Jan. 31, the U.S. State Department issued a new travel alert for
Kenya, advising that U.S. citizens "should strongly consider the
risks of travel to Kenya at this time."
The alert comes
during continued violence in Kenya following disputed presidential
elections on Dec. 27. To date, more than 800 people have died in
clashes between opposing political factions, and more than 300,000
have been forced from their homes, according to news
representatives of the rival parties signed an agreement to
complete talks within 15 days to end the political crisis, news
agencies reported. The agreement was mediated by former United
Nations secretary-general Kofi Annan.
On Jan. 30, the State
Dept. authorized non-emergency personnel and family members to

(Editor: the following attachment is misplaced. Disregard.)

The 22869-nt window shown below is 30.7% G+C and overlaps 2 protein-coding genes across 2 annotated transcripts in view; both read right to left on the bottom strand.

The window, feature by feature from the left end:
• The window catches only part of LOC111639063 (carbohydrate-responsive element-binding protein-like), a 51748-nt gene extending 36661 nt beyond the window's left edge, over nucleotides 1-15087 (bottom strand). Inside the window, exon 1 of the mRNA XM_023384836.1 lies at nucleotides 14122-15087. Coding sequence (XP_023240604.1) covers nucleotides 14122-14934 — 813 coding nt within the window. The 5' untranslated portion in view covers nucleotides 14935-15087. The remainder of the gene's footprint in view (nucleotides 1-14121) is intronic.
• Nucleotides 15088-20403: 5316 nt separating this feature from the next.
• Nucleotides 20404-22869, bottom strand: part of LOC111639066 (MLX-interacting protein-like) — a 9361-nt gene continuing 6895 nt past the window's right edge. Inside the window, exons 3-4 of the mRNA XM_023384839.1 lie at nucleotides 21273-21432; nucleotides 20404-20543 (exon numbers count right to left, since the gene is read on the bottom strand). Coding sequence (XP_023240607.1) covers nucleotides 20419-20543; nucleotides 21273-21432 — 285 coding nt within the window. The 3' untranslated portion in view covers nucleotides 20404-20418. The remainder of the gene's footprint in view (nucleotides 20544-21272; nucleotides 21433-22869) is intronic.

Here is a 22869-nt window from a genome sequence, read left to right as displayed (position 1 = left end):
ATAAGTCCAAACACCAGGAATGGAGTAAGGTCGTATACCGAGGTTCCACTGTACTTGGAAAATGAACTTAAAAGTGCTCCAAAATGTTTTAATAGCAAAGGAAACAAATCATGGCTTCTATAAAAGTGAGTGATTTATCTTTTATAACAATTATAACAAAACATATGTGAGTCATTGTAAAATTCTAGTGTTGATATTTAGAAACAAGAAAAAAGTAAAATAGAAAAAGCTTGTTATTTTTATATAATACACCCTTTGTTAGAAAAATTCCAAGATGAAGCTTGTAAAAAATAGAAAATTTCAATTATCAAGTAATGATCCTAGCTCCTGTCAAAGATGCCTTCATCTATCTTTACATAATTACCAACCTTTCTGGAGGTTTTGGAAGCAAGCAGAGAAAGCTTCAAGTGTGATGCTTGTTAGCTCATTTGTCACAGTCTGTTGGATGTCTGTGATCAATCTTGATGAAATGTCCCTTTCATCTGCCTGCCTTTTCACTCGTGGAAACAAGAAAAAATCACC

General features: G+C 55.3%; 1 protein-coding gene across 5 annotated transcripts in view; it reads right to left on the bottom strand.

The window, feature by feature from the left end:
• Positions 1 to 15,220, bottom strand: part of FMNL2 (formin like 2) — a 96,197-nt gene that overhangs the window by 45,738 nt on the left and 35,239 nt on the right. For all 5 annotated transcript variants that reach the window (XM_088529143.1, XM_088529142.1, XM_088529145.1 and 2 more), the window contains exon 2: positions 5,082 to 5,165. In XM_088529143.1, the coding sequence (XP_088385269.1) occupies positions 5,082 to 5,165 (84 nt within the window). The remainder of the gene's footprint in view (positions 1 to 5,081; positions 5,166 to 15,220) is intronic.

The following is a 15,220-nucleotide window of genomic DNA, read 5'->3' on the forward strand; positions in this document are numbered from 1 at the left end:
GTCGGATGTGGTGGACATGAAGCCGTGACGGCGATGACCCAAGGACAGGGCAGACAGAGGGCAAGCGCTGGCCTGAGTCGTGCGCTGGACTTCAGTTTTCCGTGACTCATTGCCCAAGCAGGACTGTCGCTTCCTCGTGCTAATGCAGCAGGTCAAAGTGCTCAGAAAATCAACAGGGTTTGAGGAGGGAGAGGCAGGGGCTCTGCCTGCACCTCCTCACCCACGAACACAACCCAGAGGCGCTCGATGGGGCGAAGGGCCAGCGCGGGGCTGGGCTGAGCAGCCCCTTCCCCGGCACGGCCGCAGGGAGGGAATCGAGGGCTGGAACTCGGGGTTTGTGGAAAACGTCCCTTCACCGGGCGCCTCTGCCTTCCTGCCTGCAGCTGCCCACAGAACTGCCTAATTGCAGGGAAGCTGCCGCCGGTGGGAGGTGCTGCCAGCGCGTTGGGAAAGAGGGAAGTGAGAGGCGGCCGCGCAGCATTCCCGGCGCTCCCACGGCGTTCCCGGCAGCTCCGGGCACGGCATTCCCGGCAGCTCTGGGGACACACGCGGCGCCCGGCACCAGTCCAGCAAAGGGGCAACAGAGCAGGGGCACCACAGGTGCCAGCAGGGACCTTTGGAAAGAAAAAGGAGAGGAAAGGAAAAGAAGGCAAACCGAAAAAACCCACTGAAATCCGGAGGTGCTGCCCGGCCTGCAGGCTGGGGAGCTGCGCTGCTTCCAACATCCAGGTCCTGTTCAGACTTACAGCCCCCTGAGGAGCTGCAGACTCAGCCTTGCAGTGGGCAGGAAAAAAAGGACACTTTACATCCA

relocate from Kisumu to Nairobi. The department also urged U.S.
citizens to avoid travel to the cities of Kisumu, Nakuru and
Naivasha, and to defer all non-essential travel to the Nyanza,
Western, and Rift Valley provinces.
"The situation in
Kenya is volatile and subject to change on short notice," the State
Dept.'s alert noted.
The Kenya Tourist
Board's Feb. 1 update said that areas of civil unrest were reported
around the cities of Kisumu, Kericho and Eldoret, as well as in
high-density housing estates in outer Nairobi.
The tourist board
said that it now considers the route between the Mara and past
Norok town to be safe and secure, a passageway it had not
considered safe in recent days. The tourist board also said that it
now feels that the road through Naivasha and on to Nakuru is secure
"after confirmation that traffic has been moving without a
problem." Lake Nakura National Park was deemed secure for visitors
with Kenya Wildlife Services rangers on duty.
contact reporter Michelle Baran, send e-mail to [email protected].